New Research Shares The Unexpected Reason People Buy Plant-Based Meat

According to Statista, the global meat substitute market is quickly growing. It was valued to be worth $6.67 billion in 2016 and is expected to reach $16.7 billion by 2026. And while you may expect the reason for this boom to be based on an increasing interest in animal rights or the environmental benefits of choosing a vegetarian or vegan diet, new research has discovered this might not be the case.

A recent study completed by consumer insights platform Veylinx looked into some of the reasons people are choosing plant-based meat alternatives and what might convince additional consumers to switch. According to Veylinx's research shared in a press release, people are more likely to choose plant-based meat alternatives because of their health benefits or superior taste than other concerns. The study was performed by asking participants to place a bid on an item based on the maximum price they would be willing to pay. In a statement sent to Tasting Table, Veylinx claims this method has been found to accurately measure consumer demand for a product or concept, as participants believe they will potentially have to actually pay the amount they bid.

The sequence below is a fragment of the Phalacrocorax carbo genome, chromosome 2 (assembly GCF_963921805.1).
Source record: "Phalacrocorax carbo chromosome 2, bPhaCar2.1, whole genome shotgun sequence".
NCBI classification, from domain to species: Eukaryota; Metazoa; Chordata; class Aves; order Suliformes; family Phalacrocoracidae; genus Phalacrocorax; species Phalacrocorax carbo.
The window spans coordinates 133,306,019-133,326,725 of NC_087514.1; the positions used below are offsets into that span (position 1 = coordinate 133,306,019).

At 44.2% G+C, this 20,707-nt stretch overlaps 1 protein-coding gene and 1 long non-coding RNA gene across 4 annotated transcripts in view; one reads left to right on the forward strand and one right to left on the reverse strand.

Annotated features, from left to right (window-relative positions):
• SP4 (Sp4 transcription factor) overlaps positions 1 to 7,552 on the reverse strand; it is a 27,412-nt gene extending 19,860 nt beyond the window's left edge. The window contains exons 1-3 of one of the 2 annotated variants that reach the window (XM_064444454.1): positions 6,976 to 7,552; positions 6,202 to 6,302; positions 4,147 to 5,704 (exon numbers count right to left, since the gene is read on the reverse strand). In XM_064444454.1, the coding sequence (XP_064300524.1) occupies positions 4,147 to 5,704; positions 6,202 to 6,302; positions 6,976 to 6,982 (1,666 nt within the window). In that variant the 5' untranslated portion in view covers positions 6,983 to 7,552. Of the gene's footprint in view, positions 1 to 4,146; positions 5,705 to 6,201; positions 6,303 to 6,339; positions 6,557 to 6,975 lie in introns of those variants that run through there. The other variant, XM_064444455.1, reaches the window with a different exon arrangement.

Consumers choose alternatives based on personal benefits

The Veylinx study found that consumers over the age of 18 who do at least some of the grocery shopping for their household said they choose meat alternatives for personal benefits. 42% of participants, who said they tend to buy vegetable-based proteins, claimed they do so because they are "healthier than meat." Another 35% said that they choose to go meatless because they "prefer the taste." Notably, according to additional information provided to Tasting Table from Veylinx, only 29% stated they purchase faux meat products due to concerns over animal welfare; 28% stated they do so out of concern for the environment.

When it comes to winning over new consumers, the numbers were even lower: 16% stated they would consider purchasing plant-based meats due to environmental concerns, and 14% cited animal welfare as a possible reason to make the switch.

The study also tested the effectiveness of negative messaging as a means to sway consumers away from consuming meat. They found that demand falls when consumers are presented with statements "highlighting the negative effects of meat consumption," but only by a small margin.

According to the study's findings, animal welfare messaging reduces interest in meat by a mere 7%, and environmental messaging by only 6%. Though the number one reason for purchasing alternative meat products, interest surprisingly only dropped by 2% when consumers were warned about the negative health effects of meat consumption.